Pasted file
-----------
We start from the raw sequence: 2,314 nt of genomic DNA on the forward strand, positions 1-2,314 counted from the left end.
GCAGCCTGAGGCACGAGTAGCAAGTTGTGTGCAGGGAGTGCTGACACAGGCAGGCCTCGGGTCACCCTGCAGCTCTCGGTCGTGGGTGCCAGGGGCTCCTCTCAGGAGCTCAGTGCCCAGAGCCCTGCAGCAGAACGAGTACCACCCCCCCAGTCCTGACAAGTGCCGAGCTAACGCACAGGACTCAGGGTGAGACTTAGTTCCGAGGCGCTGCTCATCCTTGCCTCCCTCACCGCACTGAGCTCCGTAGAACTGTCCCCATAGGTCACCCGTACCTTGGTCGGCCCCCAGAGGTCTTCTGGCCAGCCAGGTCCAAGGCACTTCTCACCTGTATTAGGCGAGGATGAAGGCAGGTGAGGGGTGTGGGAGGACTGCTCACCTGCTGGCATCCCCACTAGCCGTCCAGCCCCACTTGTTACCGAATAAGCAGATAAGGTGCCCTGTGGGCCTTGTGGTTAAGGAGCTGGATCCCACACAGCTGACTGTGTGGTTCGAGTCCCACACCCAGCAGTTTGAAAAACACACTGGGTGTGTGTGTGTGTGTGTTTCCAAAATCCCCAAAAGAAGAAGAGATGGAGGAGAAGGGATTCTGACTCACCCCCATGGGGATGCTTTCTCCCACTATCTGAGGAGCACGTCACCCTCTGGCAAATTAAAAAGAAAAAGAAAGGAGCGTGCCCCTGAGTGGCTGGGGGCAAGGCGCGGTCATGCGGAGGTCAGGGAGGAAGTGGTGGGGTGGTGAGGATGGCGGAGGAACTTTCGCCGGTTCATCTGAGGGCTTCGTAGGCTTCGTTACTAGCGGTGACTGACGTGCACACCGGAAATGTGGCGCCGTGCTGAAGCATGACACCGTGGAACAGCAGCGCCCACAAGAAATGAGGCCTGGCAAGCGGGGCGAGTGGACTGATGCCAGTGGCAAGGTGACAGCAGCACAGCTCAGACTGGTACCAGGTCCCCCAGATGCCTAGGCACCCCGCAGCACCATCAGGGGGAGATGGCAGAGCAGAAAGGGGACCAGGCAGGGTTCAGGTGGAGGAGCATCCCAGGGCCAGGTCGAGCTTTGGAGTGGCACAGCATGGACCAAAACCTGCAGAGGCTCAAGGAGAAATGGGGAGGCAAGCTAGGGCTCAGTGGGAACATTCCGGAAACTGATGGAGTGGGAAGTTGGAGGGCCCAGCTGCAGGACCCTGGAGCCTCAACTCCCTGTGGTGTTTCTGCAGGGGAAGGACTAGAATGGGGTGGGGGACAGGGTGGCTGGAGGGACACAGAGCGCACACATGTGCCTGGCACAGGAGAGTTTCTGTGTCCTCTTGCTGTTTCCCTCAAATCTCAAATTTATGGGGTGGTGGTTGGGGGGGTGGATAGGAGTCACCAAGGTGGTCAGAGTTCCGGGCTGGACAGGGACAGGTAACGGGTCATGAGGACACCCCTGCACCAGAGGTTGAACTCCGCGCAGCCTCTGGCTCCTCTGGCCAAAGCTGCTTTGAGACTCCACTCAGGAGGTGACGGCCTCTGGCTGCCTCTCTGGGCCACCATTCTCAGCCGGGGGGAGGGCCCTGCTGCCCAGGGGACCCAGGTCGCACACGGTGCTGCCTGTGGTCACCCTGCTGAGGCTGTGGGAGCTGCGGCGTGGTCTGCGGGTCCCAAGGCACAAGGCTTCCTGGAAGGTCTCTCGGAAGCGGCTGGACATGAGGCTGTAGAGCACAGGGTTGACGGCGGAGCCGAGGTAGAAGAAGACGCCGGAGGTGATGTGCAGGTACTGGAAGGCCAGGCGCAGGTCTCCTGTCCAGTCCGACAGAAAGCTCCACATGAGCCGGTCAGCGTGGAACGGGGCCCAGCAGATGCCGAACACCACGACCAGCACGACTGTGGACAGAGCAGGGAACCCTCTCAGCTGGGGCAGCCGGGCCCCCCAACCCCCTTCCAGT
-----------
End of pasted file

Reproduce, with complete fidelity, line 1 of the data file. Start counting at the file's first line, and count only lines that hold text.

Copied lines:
We start from the raw sequence: 2,314 nt of genomic DNA on the forward strand, positions 1-2,314 counted from the left end.